A hearing on the issue of the plaintiff's standing was held on April 4, 2017.  At the hearing, the plaintiff offered the testimony of Beverly DeCaro, a loan verification consultant with Wells Fargo Bank, N.A. (hereinafter Wells Fargo), the purported servicer and custodian of the loan, and entered into evidence certain exhibits which included, inter alia, lost note and lost security instrument affidavits.  In an order dated April 17, 2017, after the hearing, the Supreme Court found that the plaintiff had standing to proceed with the action.  Thereafter, by orders dated September 14, 2017, the court, inter alia, granted those branches of the plaintiff's motion which were for summary judgment on the complaint insofar as asserted against the appellants and for an order of reference, and appointed a referee to compute the amount due the plaintiff.  A judgment of foreclosure and sale, dated April 3, 2018, inter alia, directed the sale of the subject property.

A plaintiff establishes its standing in a mortgage foreclosure action by demonstrating that it was either the holder or assignee of the underlying note at the time the action was commenced (see Aurora Loan Servs., LLC v. Taylor, 25 NY3d 355, 361–362;  PNMAC Mtge. Opportunity Fund Invs., LLC v Torres, 175 AD3d 1335, 1336;  Deutsche Bank Natl. Tr. Co. v. Brewton, 142 AD3d 683, 684).  “A holder is the person in possession of a negotiable instrument that is payable either to bearer or to an identified person that is the person in possession” (U.S. Bank N.A. v. Moulton, 179 AD3d 734, 736 [internal quotation marks omitted];  see Deutsche Bank Natl. Trust Co. v Brewton, 142 AD3d at 684).  Here, the plaintiff failed to establish its status as a holder or assignee of the note at the time the action was commenced.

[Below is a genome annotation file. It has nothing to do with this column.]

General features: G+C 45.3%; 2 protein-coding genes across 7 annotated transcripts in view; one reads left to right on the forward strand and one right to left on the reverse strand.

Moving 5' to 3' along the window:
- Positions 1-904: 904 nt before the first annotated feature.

The only evidence offered by the plaintiff which purported to show that it was the holder of the note at the time the action was commenced was the testimony of DeCaro and plaintiff's Exhibit 7, a computer screen printout entered into evidence over objection at the hearing.  DeCaro testified that her knowledge of this case was based upon her review of the books and records maintained by Wells Fargo, and asserted that Wells Fargo, as custodian for the plaintiff, was in possession of the note on the date of commencement of the action.  However, DeCaro's assertions as to the contents of the records were inadmissible hearsay to the extent that the records she purported to describe were not properly admitted into evidence (see Wells Fargo Bank, N.A. v. Springer, 179 AD3d 749;  U.S. Bank N.A. v. 22 S. Madison, LLC, 170 AD3d 772, 774).